Tuesday, March 27, 2012

Can the Earth be intelligent?

The claim that Earth is a self conscious being is a large one, one which needs to be supported by facts.

One way of testing the claim is to ask if Earth has any computer like qualities which might be capable of intelligent thought, and if it has is there a way of testing that intelligence. A Turing test for the planet is difficult to conceive.

Defining intelligence as knowledge applied for a purpose leads to the conclusion that Earth has indeed done just that. and so is an intelligent being.

For the sake of this argument I will refer to humanity as the mind of Earth. This though is intended only to demonstrate a point and I make no claim for our sole tenure of that position.

Earth compared to a Computer

One way of looking at the question of whether Earth can be described as intelligent is to ask how it compares to a computer. If Earth is comparable to a stored program computer then it should have the same minimum components as a computer: The ability to input data and programs, as well as output its result, short term storage and processing, long term storage.

It is easy enough to argue that humanity, taken as a whole, does indeed have all these characteristics. We can gather information and take in instructions; humans can individually store information and make decisions based on that information for perhaps a hundred years. Collectively we have devised methods for storing data and passing on instructions for periods into the thousands of years-though not without signal decay. We can take action based on our collective knowledge, and pass on our new understanding to the next generation. 

To claim that these are characteristics of the planet, and not just the species, as a minimum it is necessary to show that the characteristics are capable of emerging from a process common to many species.

It is generally accepted that the process of evolution works by passing advantageous traits on from one generation to another. So the storing and modifying of instruction is certainly an internal function of life on the planet. Habitat or territory is another thing passed through generations by many species. It is arguable that for humans the passing on of territory, as an advantageous trait for the genes, became the passing on of property for the same reason. Likewise the passing on of hunting skills became the passing on of codified knowledge from generation to generation.

So the computer like characteristics present in humanity are not limited to our species but are a facet of all life on Earth

The Turing Test

Compared to evolution there is much less agreement on what is intelligence. So when Alan Turing first asked the question of whether electronic ‘brain’ machines were intelligent or not he had to cut through most of the debate on the nature of intelligence to propose a simple practical test.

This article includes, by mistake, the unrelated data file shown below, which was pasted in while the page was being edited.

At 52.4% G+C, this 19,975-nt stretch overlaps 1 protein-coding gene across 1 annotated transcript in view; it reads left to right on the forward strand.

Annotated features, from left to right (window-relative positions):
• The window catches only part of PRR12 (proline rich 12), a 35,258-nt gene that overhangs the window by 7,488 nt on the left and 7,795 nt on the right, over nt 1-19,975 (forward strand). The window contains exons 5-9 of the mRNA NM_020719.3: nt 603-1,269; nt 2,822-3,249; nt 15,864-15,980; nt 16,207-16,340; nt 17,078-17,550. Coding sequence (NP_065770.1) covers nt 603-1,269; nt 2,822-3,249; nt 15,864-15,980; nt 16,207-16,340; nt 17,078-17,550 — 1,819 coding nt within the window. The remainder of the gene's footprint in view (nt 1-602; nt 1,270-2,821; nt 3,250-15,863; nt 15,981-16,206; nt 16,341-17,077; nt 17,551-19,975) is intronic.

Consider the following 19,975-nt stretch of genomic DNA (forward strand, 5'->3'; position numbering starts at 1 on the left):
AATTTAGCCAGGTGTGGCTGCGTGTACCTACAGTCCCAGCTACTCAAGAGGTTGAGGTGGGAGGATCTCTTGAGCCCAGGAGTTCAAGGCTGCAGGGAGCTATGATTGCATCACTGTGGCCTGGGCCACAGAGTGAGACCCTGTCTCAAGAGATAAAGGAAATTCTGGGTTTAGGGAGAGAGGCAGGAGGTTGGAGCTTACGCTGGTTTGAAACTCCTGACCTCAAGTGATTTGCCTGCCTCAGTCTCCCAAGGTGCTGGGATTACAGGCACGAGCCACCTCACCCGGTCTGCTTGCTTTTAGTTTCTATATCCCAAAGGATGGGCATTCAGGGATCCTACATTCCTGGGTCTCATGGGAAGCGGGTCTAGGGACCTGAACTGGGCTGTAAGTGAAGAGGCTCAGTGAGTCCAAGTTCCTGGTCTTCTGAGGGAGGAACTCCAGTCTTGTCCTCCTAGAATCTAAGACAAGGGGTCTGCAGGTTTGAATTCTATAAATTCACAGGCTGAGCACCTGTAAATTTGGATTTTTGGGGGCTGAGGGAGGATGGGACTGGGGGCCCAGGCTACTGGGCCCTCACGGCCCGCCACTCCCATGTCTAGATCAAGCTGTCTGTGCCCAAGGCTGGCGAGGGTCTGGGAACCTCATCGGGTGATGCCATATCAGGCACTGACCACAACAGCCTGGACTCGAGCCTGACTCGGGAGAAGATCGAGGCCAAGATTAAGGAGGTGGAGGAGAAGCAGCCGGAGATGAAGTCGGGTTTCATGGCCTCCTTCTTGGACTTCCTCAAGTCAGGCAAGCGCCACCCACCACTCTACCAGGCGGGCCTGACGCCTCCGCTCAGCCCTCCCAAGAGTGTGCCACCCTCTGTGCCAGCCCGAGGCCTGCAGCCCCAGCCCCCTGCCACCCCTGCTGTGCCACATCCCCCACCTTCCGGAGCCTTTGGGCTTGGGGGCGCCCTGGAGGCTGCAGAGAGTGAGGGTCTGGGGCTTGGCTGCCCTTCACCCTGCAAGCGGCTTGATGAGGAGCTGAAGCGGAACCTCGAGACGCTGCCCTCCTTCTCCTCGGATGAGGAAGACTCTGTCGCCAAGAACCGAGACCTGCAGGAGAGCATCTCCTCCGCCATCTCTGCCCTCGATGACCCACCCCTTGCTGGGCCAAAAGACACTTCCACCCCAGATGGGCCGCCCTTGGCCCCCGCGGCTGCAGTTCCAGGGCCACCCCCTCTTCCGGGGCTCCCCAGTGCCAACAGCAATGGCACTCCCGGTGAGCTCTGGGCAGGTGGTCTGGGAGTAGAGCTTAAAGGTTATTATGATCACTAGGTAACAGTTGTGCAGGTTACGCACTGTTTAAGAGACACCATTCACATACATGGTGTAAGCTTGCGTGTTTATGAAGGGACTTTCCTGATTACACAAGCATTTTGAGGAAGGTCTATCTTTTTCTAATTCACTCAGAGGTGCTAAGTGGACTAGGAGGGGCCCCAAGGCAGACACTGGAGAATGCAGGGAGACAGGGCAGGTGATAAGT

In his original description of the test Turing proposed that the computer take part in an imitation game:

“It is played with three people, a man (A), a woman (B), and an interrogator (C) who may be of either sex. The interrogator stays in a room apart from the other two. The object of the game is to determine which of the other two is the man and which is the woman.  We now ask the question, 'What will happen when a machine takes the part of A in this game?' Will the interrogator decide wrongly as often when the game is played like this as he does when the game is played between a man and a woman?”

Turing’s idea was that a machine should be called intelligent if it can not be distinguished from a person in a practical test. In other words it does as well, or as badly, as a human who is credited with intelligence.

One good thing about this approach is that it avoids precise definitions and measures of intelligence. Certainly at the time Turing was writing, and still to too large an extent, many definitions of, and tests for, intelligence can be criticised on the basis that often seem set up to prove that the person or group who originated the test are more intelligent than others.

It is difficult to conceive of an equivalent to the Turing test that could be taken by an entire planet, especially as the testers are part of that planet themselves.  So another way must be found.


Turing’s introduction to the imitation game has been widely criticised, even his biographer Andrew Hodges seems to suggest the introduction is frivolous. To me however the imitation game illustrates something very important.

For any animal meeting another member of their own species surely an important first question is to ask; ‘Potential mate or potential rival?’ 

Framed in this way the question is irrelevant to a computer. But framing the question in this way shows, I believe, that in this aspect at least intelligence is not neutral. Ultimately the intelligence demonstrated in the imitation game is one where knowledge is applied in the service of biology–even possibly of evolution.

This then is what leads me to a definition of intelligence against which Earth can be tested. This is that intelligence is knowledge applied for a purpose.

This has the immediate advantage to my mind of answering the question of where intelligence lies in a Turing machine. It can only lie in the running of a machine for a purpose and not in the tables. The tables represent knowledge, but not its application.

Has Earth applied knowledge for a purpose? Clearly the answer is yes, for knowledge, and energy, have been gathered and built on to send life beyond the limits of the planet.

By this test Earth is an intelligent being.

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